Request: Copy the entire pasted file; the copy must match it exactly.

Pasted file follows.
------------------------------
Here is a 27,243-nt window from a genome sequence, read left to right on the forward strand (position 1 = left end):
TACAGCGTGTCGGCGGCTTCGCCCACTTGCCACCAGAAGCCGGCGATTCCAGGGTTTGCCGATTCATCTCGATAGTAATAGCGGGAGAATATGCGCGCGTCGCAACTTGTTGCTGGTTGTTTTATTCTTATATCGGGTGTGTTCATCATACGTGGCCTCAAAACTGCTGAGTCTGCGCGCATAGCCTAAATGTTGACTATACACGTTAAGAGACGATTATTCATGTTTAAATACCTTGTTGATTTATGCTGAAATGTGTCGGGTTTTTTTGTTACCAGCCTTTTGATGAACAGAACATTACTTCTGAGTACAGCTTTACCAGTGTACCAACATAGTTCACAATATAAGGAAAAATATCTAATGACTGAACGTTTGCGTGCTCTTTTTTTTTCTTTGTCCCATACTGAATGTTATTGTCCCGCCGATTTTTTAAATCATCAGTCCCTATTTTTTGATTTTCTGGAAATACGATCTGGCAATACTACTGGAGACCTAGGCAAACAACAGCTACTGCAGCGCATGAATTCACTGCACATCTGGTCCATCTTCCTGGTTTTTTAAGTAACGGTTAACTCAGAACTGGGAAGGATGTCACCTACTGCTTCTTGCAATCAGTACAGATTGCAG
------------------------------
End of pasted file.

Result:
Here is a 27,243-nt window from a genome sequence, read left to right on the forward strand (position 1 = left end):
TACAGCGTGTCGGCGGCTTCGCCCACTTGCCACCAGAAGCCGGCGATTCCAGGGTTTGCCGATTCATCTCGATAGTAATAGCGGGAGAATATGCGCGCGTCGCAACTTGTTGCTGGTTGTTTTATTCTTATATCGGGTGTGTTCATCATACGTGGCCTCAAAACTGCTGAGTCTGCGCGCATAGCCTAAATGTTGACTATACACGTTAAGAGACGATTATTCATGTTTAAATACCTTGTTGATTTATGCTGAAATGTGTCGGGTTTTTTTGTTACCAGCCTTTTGATGAACAGAACATTACTTCTGAGTACAGCTTTACCAGTGTACCAACATAGTTCACAATATAAGGAAAAATATCTAATGACTGAACGTTTGCGTGCTCTTTTTTTTTCTTTGTCCCATACTGAATGTTATTGTCCCGCCGATTTTTTAAATCATCAGTCCCTATTTTTTGATTTTCTGGAAATACGATCTGGCAATACTACTGGAGACCTAGGCAAACAACAGCTACTGCAGCGCATGAATTCACTGCACATCTGGTCCATCTTCCTGGTTTTTTAAGTAACGGTTAACTCAGAACTGGGAAGGATGTCACCTACTGCTTCTTGCAATCAGTACAGATTGCAG